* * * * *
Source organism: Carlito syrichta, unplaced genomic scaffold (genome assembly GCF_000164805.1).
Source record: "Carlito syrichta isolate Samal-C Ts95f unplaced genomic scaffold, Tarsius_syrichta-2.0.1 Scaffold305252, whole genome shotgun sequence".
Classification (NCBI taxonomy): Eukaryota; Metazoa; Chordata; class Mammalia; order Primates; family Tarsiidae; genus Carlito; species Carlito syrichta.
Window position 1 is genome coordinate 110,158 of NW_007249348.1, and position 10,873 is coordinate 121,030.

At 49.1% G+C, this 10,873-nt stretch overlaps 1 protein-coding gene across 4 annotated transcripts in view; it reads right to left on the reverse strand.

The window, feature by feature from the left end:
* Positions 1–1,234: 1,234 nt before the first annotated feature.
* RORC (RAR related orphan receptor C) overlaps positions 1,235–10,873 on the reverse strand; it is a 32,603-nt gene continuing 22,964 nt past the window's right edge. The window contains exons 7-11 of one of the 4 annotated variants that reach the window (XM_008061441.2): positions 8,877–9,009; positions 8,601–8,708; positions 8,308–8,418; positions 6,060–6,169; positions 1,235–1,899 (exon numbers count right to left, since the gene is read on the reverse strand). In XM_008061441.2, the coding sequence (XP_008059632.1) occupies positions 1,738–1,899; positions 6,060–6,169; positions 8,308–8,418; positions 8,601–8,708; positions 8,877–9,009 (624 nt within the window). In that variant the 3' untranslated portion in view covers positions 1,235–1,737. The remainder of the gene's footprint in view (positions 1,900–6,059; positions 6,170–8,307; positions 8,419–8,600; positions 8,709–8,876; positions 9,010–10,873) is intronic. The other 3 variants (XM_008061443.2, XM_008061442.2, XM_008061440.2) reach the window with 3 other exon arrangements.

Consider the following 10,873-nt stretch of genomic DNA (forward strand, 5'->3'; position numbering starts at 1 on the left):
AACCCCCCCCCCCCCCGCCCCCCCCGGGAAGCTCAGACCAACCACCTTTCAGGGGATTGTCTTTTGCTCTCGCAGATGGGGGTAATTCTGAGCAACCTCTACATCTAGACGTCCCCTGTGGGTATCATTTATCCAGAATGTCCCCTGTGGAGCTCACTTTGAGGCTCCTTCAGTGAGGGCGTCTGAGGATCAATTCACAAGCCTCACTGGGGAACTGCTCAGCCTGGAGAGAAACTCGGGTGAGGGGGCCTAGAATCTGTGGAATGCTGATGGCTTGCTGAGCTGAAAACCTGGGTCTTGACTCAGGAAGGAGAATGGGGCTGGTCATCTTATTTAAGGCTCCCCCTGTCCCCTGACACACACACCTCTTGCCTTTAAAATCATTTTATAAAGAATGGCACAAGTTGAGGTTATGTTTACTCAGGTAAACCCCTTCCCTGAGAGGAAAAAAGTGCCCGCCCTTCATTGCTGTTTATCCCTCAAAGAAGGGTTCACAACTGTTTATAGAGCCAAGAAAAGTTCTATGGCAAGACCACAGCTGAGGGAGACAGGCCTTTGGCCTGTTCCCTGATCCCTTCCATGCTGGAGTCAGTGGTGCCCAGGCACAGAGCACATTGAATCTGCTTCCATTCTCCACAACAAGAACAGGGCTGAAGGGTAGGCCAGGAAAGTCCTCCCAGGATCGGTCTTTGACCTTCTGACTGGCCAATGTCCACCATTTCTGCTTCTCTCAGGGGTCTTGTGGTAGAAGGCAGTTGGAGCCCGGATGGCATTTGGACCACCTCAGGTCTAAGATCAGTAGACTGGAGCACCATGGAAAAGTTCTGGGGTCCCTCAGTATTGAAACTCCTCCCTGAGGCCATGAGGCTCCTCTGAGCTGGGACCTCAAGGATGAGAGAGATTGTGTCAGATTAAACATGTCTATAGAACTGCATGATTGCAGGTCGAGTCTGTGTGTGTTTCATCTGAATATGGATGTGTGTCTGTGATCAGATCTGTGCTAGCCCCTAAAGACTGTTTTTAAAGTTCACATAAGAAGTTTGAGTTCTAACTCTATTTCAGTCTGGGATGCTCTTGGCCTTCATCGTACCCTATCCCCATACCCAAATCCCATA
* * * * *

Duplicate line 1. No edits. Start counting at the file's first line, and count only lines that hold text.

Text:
Source organism: Carlito syrichta, unplaced genomic scaffold (genome assembly GCF_000164805.1).